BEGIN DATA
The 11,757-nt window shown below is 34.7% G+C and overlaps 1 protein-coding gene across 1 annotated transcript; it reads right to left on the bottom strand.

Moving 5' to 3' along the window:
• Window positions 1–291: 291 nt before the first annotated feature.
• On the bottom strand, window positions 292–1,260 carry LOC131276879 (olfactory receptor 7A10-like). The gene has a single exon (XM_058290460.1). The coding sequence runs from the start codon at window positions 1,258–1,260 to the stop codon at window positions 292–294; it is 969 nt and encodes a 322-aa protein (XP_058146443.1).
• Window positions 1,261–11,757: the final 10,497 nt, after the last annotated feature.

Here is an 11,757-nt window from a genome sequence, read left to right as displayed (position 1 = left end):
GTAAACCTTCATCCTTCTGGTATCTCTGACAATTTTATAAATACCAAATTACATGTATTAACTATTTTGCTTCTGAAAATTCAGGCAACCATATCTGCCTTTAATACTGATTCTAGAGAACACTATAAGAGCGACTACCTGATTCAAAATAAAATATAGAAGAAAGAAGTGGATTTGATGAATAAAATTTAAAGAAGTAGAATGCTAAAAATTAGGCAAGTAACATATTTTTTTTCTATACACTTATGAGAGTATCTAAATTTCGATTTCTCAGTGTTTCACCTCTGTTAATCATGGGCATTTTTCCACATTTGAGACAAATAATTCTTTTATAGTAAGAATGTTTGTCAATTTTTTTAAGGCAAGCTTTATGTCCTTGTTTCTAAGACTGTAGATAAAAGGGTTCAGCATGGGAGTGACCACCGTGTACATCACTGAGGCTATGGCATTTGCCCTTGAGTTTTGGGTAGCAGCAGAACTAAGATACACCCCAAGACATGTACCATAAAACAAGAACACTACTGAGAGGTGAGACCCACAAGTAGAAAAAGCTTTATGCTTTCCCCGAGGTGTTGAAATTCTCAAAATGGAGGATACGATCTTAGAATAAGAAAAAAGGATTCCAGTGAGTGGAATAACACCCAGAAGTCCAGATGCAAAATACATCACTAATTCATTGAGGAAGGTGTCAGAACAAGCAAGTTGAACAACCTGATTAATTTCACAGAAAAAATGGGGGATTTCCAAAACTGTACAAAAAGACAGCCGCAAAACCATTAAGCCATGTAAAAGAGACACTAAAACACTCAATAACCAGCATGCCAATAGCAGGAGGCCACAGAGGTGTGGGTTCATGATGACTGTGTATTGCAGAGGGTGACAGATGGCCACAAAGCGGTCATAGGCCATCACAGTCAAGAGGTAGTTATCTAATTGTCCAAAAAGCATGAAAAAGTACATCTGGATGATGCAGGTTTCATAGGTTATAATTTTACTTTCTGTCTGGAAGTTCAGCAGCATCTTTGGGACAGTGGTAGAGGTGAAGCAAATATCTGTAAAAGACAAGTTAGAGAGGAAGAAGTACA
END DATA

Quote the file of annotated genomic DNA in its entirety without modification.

The 11,757-nt window shown below is 34.7% G+C and overlaps 1 protein-coding gene across 1 annotated transcript; it reads right to left on the bottom strand.

Moving 5' to 3' along the window:
• Window positions 1–291: 291 nt before the first annotated feature.
• On the bottom strand, window positions 292–1,260 carry LOC131276879 (olfactory receptor 7A10-like). The gene has a single exon (XM_058290460.1). The coding sequence runs from the start codon at window positions 1,258–1,260 to the stop codon at window positions 292–294; it is 969 nt and encodes a 322-aa protein (XP_058146443.1).
• Window positions 1,261–11,757: the final 10,497 nt, after the last annotated feature.

Here is an 11,757-nt window from a genome sequence, read left to right as displayed (position 1 = left end):
GTAAACCTTCATCCTTCTGGTATCTCTGACAATTTTATAAATACCAAATTACATGTATTAACTATTTTGCTTCTGAAAATTCAGGCAACCATATCTGCCTTTAATACTGATTCTAGAGAACACTATAAGAGCGACTACCTGATTCAAAATAAAATATAGAAGAAAGAAGTGGATTTGATGAATAAAATTTAAAGAAGTAGAATGCTAAAAATTAGGCAAGTAACATATTTTTTTTCTATACACTTATGAGAGTATCTAAATTTCGATTTCTCAGTGTTTCACCTCTGTTAATCATGGGCATTTTTCCACATTTGAGACAAATAATTCTTTTATAGTAAGAATGTTTGTCAATTTTTTTAAGGCAAGCTTTATGTCCTTGTTTCTAAGACTGTAGATAAAAGGGTTCAGCATGGGAGTGACCACCGTGTACATCACTGAGGCTATGGCATTTGCCCTTGAGTTTTGGGTAGCAGCAGAACTAAGATACACCCCAAGACATGTACCATAAAACAAGAACACTACTGAGAGGTGAGACCCACAAGTAGAAAAAGCTTTATGCTTTCCCCGAGGTGTTGAAATTCTCAAAATGGAGGATACGATCTTAGAATAAGAAAAAAGGATTCCAGTGAGTGGAATAACACCCAGAAGTCCAGATGCAAAATACATCACTAATTCATTGAGGAAGGTGTCAGAACAAGCAAGTTGAACAACCTGATTAATTTCACAGAAAAAATGGGGGATTTCCAAAACTGTACAAAAAGACAGCCGCAAAACCATTAAGCCATGTAAAAGAGACACTAAAACACTCAATAACCAGCATGCCAATAGCAGGAGGCCACAGAGGTGTGGGTTCATGATGACTGTGTATTGCAGAGGGTGACAGATGGCCACAAAGCGGTCATAGGCCATCACAGTCAAGAGGTAGTTATCTAATTGTCCAAAAAGCATGAAAAAGTACATCTGGATGATGCAGGTTTCATAGGTTATAATTTTACTTTCTGTCTGGAAGTTCAGCAGCATCTTTGGGACAGTGGTAGAGGTGAAGCAAATATCTGTAAAAGACAAGTTAGAGAGGAAGAAGTACA